Gunman claimed he was in fear for his life

| 19/04/2024 | 10 Comments
Justin Kyle Jackson (left) and Eric Brian Williams Soto, accompanied by prison guards (and the court), visit the scene of the crime during the murder trial

(CNS): Justin Kyle Jackson, who alongside Eric Soto is expected to be sentenced on Friday for the manslaughter of retired prison officer Harry Elliott, told the police that days after that fatal shooting, he was armed with a different gun to the one that killed Elliott because he was in fear for his life.

Caine Thomas, who Jackson claimed had taken him and Soto to School Road to rob the numbers shop where Elliott was killed, was murdered the day before Jackson was arrested for possession of the second gun, and he told the police that he, too, had received threats.

Jackson told a social worker that he believed that if he had not handed himself in and been remanded in jail, he would also have been killed. To date, no one has been charged with the murder of Caine Thomas, who was also a key witness for the crown in a violent home invasion in 2017.

Alongside his conviction for manslaughter and the possession of a loaded unlicensed gun in relation to the death of Elliott, Jackson faces a separate firearms charge for the second gun.

While Jackson was on the run from the police over the Elliott killing, the police heard he was in West Bay in a white car and went in pursuit. They followed Jackson, who was in the car with Soto, up the Esterley Tibbetts Highway towards George Town, but during the chase, Jackson lost control of the car and crashed. He then fled on foot, leaving a 9mm Taurus semi-automatic handgun behind.

He later handed himself in and admitted to having the gun. Soto was also initially charged with its possession but later acquitted because Jackson admitted it was his gun and that Soto had no idea it was in the car.

Jackson is facing a mandatory minimum of seven years in jail, but in court Thursday, his attorney, Sallie Bennet-Jenkins KC, argued that to add seven years on top of the lengthy term Jackson is likely to get for the manslaughter conviction would be unjust and disproportionate, especially as the crimes have some connection.

The judge has the choice to run the sentence for the illegal gun possession concurrently or consecutively if she believes the crimes were connected, as she must consider the principle of totality and what could be a disproportionately long sentence.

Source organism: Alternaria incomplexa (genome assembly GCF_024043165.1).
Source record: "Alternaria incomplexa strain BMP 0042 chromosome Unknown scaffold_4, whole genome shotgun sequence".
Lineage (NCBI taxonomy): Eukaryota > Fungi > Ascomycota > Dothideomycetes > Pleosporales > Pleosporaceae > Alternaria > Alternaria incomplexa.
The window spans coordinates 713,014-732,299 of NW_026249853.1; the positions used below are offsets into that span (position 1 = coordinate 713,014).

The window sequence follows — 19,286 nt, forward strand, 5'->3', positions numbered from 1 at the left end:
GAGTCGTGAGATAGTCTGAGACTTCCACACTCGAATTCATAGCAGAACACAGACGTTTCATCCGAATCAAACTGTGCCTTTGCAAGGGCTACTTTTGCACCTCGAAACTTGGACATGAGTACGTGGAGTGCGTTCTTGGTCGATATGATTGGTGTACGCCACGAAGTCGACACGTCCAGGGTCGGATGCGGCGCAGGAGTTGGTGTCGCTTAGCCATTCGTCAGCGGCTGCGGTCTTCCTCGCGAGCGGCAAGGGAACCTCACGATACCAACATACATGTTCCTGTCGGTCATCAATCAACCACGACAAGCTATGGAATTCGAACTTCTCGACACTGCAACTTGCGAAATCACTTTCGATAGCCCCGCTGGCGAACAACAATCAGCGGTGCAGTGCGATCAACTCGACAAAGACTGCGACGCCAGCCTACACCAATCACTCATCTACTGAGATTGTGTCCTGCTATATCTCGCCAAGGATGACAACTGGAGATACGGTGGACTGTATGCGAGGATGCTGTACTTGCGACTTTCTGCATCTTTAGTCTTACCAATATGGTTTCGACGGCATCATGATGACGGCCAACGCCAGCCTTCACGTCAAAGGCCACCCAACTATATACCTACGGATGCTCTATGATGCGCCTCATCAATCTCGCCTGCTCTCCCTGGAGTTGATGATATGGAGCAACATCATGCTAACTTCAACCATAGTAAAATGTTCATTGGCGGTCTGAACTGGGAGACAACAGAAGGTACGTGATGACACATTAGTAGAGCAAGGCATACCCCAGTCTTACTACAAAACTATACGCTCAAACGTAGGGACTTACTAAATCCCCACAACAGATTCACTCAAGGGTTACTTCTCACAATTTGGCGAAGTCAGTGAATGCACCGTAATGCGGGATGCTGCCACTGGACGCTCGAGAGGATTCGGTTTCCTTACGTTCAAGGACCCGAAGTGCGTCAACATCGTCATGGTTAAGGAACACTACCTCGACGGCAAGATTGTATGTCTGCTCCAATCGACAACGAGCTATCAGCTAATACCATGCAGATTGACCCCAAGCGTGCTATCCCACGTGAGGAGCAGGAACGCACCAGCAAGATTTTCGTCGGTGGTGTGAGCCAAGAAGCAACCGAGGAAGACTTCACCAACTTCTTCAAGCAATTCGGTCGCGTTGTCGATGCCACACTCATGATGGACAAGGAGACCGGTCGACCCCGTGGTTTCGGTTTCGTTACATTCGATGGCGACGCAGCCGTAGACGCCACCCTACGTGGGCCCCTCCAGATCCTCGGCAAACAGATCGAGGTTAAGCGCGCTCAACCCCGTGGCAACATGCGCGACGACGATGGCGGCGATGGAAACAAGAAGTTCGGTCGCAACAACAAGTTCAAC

Deputy Director of Public Prosecutions Candia James Malcolm said the crimes were “similar in nature” and in close proximity, but they were still different crimes. However, she accepted that the judge must consider the global time her sentences would impose on Jackson.

Justice Cheryll Richards, who is presiding over the case, said she needed to consider how she would deal with the issue overnight and would deliver her ruling at 10am on Friday.


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Comments (10)

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  1. Anonymous says:

    These scumbags deserve nothing less than serving the rest of their lives making big rocks into small ones on a remote island penal colony.

  2. Anonymous says:

    Participating in armed robbery and murder and the poor boy is scared for his life? Tough rhymes with bit pal.

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  3. Marlon says:

    what a load of horse s–t. Are we dealing with children here, or adults? Give these two scallywags their just dessert, or just let them go!

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  4. Anonymous says:

    Throw the book at him please.

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  5. Anonymous says:

    100 years each, no possibility of parol.

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    2
  6. Anonymous says:

    Run those sentences consecutively!! Do the crime, do the time! These losers are getting sentences that are way too short and not at all deterrents.

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  7. Anonymous says:

    #blamebuju

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